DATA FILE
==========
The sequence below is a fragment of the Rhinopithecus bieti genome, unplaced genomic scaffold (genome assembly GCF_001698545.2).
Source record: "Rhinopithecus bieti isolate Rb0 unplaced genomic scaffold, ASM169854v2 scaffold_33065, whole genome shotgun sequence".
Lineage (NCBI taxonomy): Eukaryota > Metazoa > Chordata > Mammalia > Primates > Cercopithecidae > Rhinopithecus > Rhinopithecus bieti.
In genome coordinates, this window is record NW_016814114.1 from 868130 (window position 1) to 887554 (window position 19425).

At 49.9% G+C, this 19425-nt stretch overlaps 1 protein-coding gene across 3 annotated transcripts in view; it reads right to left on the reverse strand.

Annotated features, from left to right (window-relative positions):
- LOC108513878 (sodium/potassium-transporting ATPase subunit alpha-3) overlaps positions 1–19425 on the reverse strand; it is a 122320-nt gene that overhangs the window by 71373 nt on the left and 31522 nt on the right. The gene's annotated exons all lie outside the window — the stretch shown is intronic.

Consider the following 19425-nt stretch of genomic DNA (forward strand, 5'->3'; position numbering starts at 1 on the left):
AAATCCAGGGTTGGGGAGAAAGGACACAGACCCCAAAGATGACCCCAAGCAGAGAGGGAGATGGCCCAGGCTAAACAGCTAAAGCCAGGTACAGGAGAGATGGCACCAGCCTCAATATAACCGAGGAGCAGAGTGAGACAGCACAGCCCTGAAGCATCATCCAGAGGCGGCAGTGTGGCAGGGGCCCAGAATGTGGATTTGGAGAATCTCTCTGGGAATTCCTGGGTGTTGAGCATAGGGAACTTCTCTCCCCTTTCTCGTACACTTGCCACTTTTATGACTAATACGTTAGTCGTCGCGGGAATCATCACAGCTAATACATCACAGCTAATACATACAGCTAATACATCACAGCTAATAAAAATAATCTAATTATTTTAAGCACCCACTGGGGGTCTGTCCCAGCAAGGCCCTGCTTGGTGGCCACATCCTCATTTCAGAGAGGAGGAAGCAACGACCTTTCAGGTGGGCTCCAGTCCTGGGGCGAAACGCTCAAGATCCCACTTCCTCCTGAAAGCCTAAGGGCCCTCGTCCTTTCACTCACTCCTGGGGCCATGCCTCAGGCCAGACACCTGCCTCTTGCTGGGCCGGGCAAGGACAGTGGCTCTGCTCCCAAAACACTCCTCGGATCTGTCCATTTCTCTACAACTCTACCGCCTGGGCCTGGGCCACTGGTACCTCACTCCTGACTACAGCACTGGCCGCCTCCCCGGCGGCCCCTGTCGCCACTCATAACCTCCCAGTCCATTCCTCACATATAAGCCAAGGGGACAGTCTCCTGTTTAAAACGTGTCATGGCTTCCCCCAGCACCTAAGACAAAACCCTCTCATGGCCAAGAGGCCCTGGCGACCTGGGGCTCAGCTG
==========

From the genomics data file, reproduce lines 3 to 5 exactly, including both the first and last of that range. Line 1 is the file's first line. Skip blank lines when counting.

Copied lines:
Lineage (NCBI taxonomy): Eukaryota > Metazoa > Chordata > Mammalia > Primates > Cercopithecidae > Rhinopithecus > Rhinopithecus bieti.
In genome coordinates, this window is record NW_016814114.1 from 868130 (window position 1) to 887554 (window position 19425).

At 49.9% G+C, this 19425-nt stretch overlaps 1 protein-coding gene across 3 annotated transcripts in view; it reads right to left on the reverse strand.